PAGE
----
Archives for the month of: March, 2012

In the past few weeks, I’ve solved a lot of the previous “bugs” I was encountering.  I am now able to run my sample OpenCV program on my own computer and successfully send multiple socket commands to Scratch.  Here’s a summary of how I fixed my errors:

Error: Unable to send multiple commands to Scratch via a Socket connection

When I first wrote a Python program to send commands to Scratch, I was able to successfully send a command multiple times in a row.  After translating my Python program to C++ (and using a 3rd party Socket library), I noticed that I was now only able to send one command to Scratch.  Any subsequent commands were ignored.

Solution:  I started debugging by sending my Scratch commands to the localhost and examining them on the command line.  At first, I noticed nothing wrong.  The commands  looked identical to what I expected.  I then modified my previous Python program to send commands to the localhost.  These commands appeared to be tab-separated, whereas the C++ commands were each on a new line.  I figured out that the Socket library I was using automatically appended a new line to all information being written to a Socket.  I was able to easily fix my issue by removing this new line.

Error:  Strange runtime exception of type STD::string

Solution:  This error only occurred when I attempted to send data to invalid socket connection.  I just had to enclose the socket portion of my program in a try catch statement.

Computer Vision updates

This week, I also integrated motion tracking into my program.  I attempted to write a program that would track only moving, skin-colored objects.  Below is an image that shows all steps in my process.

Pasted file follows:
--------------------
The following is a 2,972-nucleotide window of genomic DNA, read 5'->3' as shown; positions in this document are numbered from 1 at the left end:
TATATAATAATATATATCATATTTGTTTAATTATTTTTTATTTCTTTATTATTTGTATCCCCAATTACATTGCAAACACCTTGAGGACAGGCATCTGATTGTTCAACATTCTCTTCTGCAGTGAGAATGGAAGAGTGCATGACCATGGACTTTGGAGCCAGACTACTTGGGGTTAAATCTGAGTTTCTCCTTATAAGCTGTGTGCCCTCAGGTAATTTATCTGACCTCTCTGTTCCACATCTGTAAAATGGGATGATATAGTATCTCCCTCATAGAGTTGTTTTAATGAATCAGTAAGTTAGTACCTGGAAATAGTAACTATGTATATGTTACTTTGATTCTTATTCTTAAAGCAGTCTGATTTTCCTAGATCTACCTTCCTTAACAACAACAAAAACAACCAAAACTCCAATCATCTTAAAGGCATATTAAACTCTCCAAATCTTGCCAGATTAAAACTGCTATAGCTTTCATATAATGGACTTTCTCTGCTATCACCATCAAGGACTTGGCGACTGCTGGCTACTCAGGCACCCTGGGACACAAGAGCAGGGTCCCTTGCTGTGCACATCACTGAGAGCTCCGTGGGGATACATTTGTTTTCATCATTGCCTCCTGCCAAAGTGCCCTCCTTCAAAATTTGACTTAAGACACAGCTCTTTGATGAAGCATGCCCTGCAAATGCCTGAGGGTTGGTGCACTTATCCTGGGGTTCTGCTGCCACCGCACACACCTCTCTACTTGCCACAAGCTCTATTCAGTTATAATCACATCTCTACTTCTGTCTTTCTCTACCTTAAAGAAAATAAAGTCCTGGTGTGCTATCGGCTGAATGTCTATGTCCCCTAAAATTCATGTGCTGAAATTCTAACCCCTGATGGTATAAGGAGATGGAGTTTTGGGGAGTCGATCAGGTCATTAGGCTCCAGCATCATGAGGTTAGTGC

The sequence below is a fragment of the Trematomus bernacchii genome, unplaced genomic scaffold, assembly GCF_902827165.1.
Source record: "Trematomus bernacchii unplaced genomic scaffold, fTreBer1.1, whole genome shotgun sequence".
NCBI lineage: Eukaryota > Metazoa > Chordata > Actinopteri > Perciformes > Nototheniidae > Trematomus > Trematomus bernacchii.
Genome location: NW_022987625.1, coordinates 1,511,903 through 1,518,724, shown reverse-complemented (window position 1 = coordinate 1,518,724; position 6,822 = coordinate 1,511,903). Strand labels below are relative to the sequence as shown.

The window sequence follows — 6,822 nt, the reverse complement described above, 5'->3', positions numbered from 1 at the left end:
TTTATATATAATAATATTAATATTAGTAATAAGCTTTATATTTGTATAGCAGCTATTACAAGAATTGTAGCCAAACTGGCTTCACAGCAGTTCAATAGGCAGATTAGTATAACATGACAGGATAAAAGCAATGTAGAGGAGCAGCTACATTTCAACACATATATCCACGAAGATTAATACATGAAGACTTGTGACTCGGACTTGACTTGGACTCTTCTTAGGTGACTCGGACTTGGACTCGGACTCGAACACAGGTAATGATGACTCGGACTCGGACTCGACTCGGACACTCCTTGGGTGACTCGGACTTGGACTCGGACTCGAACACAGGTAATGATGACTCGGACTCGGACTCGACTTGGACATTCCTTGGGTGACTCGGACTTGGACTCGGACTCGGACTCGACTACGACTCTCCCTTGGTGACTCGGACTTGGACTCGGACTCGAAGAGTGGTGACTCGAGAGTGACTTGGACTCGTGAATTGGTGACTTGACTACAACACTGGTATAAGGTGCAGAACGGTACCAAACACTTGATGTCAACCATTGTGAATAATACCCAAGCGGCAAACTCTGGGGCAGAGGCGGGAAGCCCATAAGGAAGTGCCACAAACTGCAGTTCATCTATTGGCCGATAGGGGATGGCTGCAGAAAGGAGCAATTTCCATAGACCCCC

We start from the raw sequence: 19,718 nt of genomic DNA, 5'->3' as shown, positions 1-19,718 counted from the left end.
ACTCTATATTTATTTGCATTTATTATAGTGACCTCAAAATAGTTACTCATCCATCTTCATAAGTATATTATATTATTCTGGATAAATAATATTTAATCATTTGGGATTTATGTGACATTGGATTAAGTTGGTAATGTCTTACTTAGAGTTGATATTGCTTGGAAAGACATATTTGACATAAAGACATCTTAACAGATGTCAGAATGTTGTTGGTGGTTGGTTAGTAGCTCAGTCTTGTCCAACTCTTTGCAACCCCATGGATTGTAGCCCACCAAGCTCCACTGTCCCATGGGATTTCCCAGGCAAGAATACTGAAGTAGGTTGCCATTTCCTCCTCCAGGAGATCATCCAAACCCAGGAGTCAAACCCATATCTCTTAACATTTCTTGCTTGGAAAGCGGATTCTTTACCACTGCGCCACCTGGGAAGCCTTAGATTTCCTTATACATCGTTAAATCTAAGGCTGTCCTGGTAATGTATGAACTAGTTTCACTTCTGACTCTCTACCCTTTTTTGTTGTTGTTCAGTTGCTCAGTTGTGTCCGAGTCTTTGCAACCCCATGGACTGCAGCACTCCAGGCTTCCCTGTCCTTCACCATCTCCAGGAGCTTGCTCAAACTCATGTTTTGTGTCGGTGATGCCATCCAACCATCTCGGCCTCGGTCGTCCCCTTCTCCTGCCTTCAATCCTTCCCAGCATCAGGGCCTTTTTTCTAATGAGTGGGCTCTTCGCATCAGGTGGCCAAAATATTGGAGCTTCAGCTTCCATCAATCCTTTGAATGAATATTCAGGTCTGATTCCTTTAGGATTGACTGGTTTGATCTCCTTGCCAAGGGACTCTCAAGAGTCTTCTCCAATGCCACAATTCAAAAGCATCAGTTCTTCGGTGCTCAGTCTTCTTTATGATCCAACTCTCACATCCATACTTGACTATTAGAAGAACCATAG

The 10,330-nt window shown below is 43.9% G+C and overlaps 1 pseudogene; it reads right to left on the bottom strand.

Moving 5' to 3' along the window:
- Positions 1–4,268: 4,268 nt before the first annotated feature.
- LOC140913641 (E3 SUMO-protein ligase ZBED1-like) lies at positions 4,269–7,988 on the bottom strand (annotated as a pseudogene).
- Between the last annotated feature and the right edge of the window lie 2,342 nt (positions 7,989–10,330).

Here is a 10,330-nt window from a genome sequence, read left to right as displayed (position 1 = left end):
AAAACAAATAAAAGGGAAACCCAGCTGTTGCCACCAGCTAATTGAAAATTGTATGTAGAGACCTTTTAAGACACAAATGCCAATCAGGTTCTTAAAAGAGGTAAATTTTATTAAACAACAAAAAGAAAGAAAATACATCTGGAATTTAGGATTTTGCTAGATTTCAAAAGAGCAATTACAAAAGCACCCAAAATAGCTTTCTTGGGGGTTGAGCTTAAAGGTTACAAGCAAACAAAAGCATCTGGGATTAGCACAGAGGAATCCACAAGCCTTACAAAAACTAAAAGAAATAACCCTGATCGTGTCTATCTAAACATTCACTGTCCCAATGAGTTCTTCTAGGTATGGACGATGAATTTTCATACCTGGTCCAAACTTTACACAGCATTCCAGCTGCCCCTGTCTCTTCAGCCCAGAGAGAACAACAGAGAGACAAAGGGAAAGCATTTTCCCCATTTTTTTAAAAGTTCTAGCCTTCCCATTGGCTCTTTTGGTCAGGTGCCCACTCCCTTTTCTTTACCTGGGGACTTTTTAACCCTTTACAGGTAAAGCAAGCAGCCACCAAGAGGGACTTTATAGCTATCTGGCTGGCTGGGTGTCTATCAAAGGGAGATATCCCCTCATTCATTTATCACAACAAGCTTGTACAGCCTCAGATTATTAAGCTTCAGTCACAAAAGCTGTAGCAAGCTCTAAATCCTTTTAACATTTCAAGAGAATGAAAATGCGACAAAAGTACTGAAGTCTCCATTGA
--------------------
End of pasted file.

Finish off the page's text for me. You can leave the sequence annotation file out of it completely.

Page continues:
First, I capture the image from a webcam.  Second, I convert the webcam image from RGB to an HSV image.  Then, I sharpen the HSV image using a Gaussian blur.  After sharpening, I try to filter out certain HSV values to filter skin color.  These values definitely need some tweaking – the current range of values captures skin color, but also the color of my walls and other pinkish tones.  After this step, I do some background subtraction/blob detection to find moving blobs in my image.  Then, I attempt to find only the skin colored blobs.

At the end of my experiments, I feel that with some tweaking I am ready to attempt gesture recognition with Hidden Markov Models.  However, I have begun to question the direction of my project.  I first decided to focus on gesture recognition and Scratch because I felt that gesture recognition would be something Scratchers would be able to create with.  Being able to use gesture recognition would allow many Scratchers to make awesome, AI-based games.

Now I am thinking that I should examine several more AI techniques and assess whether or not I feel they would be appropriate for educating children.    I feel that Scratch has many opportunities for AI that doesn’t require intensive processing and tweaking, but I’m also questioning AI’s appropriateness as an open-ended creative technology.

Constructivist technologies like Scratch are designed to act more like a “paintbrush” than a screen (see Mitch Resnick’s multiple papers about this metaphor).  Scratch provides the basic tools to create programs, but nothing excessive.  Many techniques in AI require complicated processing, much of which need to be “blackboxed” to make AI accessible.  Could I integrate AI into a Scratch-like language in a non-specific, not overly simplified way to preserve its paintbrush-like properties?  That remains to be seen.  What I do know is that computer vision may not be the place to start, though it would have high value for game creation.

It’s difficult to define how AI should be presented to children in a constructivist context.  How much emphasis should be placed on learning vs. how much emphasis should be placed on providing a new, open-ended construction tool?  Is AI essential enough to be available to non-computer scientists (notably children)?  I’m not 100% on any of these issues…I’ll try to address some of this in my paper.